chapter  1
20 Pages


The issue McClary articulates, that of the contradiction between listeners’ personal experience of music and the professional theorization of music, points to a fundamental question: Is music strictly self-contained structure, or does it have some relation to that which is outside itself-to the emotions of human listeners, but also to their lives, their activities, and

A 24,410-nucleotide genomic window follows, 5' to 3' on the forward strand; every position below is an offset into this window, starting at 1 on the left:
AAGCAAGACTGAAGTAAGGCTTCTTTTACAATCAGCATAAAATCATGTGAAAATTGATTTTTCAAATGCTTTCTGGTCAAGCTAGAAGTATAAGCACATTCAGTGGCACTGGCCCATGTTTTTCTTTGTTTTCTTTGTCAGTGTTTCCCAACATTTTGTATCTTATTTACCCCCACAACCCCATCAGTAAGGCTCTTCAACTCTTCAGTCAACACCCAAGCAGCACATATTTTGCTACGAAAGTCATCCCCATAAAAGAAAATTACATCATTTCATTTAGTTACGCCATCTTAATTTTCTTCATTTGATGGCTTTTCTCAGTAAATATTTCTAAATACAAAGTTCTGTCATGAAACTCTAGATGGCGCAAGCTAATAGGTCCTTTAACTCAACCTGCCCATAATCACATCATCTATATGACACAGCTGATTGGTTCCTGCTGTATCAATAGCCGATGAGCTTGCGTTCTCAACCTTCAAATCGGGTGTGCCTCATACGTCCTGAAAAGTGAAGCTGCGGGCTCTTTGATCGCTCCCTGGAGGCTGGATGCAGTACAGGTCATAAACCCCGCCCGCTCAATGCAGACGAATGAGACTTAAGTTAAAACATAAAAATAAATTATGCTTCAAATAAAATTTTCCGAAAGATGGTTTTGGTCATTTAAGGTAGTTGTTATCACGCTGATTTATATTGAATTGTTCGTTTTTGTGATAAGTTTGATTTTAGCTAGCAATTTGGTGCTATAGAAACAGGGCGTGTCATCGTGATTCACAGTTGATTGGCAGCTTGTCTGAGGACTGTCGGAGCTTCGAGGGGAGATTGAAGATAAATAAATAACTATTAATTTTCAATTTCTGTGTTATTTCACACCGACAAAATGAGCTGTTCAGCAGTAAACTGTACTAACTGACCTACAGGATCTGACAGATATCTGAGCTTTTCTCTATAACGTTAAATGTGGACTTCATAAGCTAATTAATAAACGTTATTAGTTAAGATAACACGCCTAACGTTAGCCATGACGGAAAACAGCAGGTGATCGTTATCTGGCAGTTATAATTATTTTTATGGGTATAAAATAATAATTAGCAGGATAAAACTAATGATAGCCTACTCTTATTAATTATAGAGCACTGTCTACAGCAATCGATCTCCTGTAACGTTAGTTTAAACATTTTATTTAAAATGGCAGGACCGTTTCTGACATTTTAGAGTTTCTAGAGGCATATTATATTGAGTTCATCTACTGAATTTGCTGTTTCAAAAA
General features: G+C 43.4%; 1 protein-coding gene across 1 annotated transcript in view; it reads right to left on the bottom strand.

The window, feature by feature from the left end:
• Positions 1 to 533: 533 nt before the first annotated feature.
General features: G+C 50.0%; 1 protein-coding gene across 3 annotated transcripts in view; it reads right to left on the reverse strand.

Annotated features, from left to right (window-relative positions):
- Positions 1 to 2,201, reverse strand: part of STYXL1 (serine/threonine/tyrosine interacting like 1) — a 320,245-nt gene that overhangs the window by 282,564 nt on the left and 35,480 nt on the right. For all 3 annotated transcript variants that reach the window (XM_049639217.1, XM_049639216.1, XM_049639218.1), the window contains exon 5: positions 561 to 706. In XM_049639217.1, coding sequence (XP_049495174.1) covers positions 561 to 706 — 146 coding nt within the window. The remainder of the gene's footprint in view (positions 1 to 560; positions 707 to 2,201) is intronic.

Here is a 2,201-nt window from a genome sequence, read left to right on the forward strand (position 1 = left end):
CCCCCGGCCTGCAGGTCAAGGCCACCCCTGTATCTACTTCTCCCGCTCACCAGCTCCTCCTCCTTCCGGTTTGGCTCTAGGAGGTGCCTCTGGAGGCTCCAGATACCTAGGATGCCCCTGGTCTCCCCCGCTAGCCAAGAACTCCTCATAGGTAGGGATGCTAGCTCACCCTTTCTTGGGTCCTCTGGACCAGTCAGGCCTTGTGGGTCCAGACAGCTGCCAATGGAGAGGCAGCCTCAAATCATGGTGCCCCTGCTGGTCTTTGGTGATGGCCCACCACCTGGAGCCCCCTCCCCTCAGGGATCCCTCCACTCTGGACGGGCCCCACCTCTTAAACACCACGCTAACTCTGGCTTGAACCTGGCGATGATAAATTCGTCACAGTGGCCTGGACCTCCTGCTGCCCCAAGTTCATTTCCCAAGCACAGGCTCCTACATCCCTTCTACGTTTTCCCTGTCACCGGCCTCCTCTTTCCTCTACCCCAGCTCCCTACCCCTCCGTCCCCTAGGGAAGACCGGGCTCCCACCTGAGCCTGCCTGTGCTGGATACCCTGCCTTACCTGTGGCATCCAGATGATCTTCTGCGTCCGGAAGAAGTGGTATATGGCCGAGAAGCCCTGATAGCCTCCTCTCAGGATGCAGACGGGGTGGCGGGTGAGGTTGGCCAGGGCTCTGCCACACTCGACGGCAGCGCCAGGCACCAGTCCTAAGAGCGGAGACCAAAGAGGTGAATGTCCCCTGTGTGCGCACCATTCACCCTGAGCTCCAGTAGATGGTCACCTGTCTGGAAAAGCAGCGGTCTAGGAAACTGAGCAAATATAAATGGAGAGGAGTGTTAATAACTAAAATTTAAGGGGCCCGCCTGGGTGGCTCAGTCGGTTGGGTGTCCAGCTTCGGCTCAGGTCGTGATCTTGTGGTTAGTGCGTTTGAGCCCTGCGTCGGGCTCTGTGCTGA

the myriad dynamic processes going on in the world around them? In A Thousand Plateaus, especially in plateau 11, “The Refrain” (“De la ritournelle”), Deleuze and Guattari argue that music is an open structure that permeates and is permeated by the world. They offer a reading of the relationship between the cosmos and music not as mechanical and mathematical but as machinic and rhythmical. Their point of departure is birdsong, a topic that might initially seem tangential to the business at hand. But this topic allows them to situate music within the general context of sonic and rhythmic patterning in nature and to suggest a continuity among human and nonhuman species in their modes of occupying space and establishing interspecific and conspecific relationships. It also allows them to develop the implications of some of the concepts and practices of the composer Olivier Messiaen, whose approach to rhythm and birdsong in his musical compositions and theoretical writings opens the way toward a conception of music as an engagement of cosmic forces. The object of this chapter is to outline the basic features of Deleuze and Guattari’s musical cosmology, and then to show through Messiaen’s work how this general theory may be related to musical composition per se. The next chapter concerns Deleuze and Guattari’s remarks on music history and their approach to periodization, and the third addresses the question of the relationship between music and nature, this time exploring the biological implications of Deleuze and Guattari’s musical cosmology.